“The UAE had no time to wait and needed to expedite and speed up the building of these capacities. So it looked at Mars to do that,” Sharaf says. The deadline was for the mission to achieve Mars orbit before the country celebrated its golden jubilee in October 2021.
The nascent space industry’s potential may have been helped by the crash in the Gulf States’ aviation sector during the coronavirus pandemic. Long-haul hubs such as Dubai and Abu Dhabi had fallen almost silent as travel bans took hold. In 2018, the aviation sector was responsible for almost a quarter of the country’s GDP, and was expected to make nearly half by 2030 before the pandemic happened. The country has now had to look at other ways to keep its economy buoyant.
The Emirates Mars Mission was not just about waving the UAE flag on the world stage. At the heart of it was the intent to produce the most complete picture of Mars’s weather cycles yet observed. The spacecraft would study Mars with three main instruments.
The first was a high-resolution imaging unit able to measure, water, ice, dust and aerosols in the planet’s atmosphere. An infrared spectrometer would monitor radiance from the planet’s surface and atmosphere, measuring the surface temperature and amounts of dust in the atmosphere. Hope’s ultraviolet spectrometer, meanwhile, would measure the planet’s entire atmosphere and study its levels of hydrogen and oxygen – the building blocks of water, the key to life.
While more than 30 spacecraft and landers had visited the Red Planet, most had only caught snapshots of the planet’s weather. Hope intended to do something much more ambitious, covering an orbit that would allow it to take a global snapshot of the Martian climate, and follow it across the planet’s distinct seasonal changes.
The spacecraft was the first launched by the UAE to go farther than Earth’s orbit (Credit: UAESA)
Sarah Al Amiri, 35, was the UAE’s Minister of State for Advanced Science when I visited Dubai in February; she’s since become the country’s minister for public education and future technology. She had been obsessed with space since she was a child, but with an Emirates space industry an unlikely proposition, she studied computer engineering instead. By the time she graduated, at age 22, what would become the UAE’s space agency had begun to take shape. Al Amiri ended up working as a software engineer on two of the UAE’s earlier satellite projects, DubaiSat-1 and 2. By the time UAESA was touting the benefits of Hope’s forthcoming mission, Al Amiri was both the project’s science lead and also the country’s minister for state for advanced sciences.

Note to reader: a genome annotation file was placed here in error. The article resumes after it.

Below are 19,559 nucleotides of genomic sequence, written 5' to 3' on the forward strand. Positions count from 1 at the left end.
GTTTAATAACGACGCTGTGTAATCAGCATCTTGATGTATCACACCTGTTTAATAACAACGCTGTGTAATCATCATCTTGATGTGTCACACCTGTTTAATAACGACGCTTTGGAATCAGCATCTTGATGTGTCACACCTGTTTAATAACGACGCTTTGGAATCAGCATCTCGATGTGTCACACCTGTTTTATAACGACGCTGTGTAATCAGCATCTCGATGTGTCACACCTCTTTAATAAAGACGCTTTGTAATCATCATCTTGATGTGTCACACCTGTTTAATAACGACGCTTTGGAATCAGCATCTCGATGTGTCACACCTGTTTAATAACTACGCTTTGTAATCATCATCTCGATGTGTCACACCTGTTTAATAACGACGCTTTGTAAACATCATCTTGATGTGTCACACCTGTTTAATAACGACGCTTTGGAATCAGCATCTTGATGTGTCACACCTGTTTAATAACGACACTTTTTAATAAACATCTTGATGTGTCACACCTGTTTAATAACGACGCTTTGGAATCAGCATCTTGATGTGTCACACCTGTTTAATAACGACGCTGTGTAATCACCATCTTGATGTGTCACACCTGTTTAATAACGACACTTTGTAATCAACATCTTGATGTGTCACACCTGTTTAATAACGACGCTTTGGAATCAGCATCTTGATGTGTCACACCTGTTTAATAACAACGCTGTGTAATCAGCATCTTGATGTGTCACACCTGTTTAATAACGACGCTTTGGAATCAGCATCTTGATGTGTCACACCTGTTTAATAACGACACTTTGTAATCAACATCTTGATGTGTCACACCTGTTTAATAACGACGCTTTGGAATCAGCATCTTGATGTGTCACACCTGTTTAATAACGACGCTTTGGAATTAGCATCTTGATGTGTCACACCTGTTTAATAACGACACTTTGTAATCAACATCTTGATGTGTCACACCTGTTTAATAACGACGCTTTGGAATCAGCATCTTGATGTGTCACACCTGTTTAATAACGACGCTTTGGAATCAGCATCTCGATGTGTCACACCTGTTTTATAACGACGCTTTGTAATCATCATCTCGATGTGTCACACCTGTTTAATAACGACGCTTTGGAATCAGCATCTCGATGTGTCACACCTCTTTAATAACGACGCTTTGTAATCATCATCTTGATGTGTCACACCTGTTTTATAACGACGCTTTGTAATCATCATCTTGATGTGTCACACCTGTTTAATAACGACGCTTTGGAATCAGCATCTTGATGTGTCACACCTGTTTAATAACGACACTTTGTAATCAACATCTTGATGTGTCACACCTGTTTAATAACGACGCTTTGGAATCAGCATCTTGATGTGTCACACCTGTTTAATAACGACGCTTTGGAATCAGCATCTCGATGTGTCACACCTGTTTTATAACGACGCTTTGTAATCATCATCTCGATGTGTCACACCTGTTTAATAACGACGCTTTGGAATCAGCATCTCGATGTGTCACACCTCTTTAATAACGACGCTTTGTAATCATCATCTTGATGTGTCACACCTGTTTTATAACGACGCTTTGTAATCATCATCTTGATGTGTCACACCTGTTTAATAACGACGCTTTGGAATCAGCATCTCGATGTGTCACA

The UAE’s bold approach couldn’t mask the fact that producing a successful space mission involving Mars is a monumental throw of the dice; at least half of the 50 missions undertaken since 1960 have failed. In the early 1970s, a frenzied race between the USSR and the US to land the first spaceships on Mars led to a number of failed missions. Recent attempts have had more success, but Mars remains a challenging destination.
“We comprehended the challenges, we understood the risk moving into this, we understood that the chances of success was 50%, just from historic data,” Al Amiri says. “There was also the understanding of the amount of opportunity that will be created on the back of this mission, that far outweighed any apprehension that we personally carried with regards to the delivery,” says Al Amiri.
“For us, it was an immense opportunity that that we were grateful to be part of… this was a very important programme for the space sector in the UAE, and for science and technology at large within the country.
“Every single person knew that if they did not succeed in achieving their one small task, it could jeopardise the overall programme. That’s the sense of accountability that each individual had,” says Al Amiri. 
“And we needed to have a team that had an internal drive for the success of this mission – understanding not only that it’s getting a mission to Mars do amazing science, it’s also about transforming a nation-changing culture, creating a beacon of hope.”
Despite their drive, skill and determination, the team faced one enormous set-back – Hope was due to launch in 2020, just as the coronavirus pandemic began to sweep the globe.
Dubai’s crowded airspace and the congested waters of the Persian Gulf make space launches from the UAE impossible. The launch had to take place from Japan. But the impending pandemic caused a flurry of last-minute panic. The UAE had to negotiate with the Japanese government to keep their airspace open long enough to fly Hope out of the UAE. At the same time, Sharaf had to create three different teams – one to prepare the spaceship for travel, one to travel with it to Tokyo (and then go into quarantine), and another to travel beforehand, clear quarantine, and then receive the spacecraft. The only problem? The UAE’s space agency didn’t have enough team members, so some had to be flown from Lasp (Laboratory for Atmospheric and Space Physics) in the US to Dubai to make up numbers. Some spent weeks embedded with the launch crew on Tanegashima.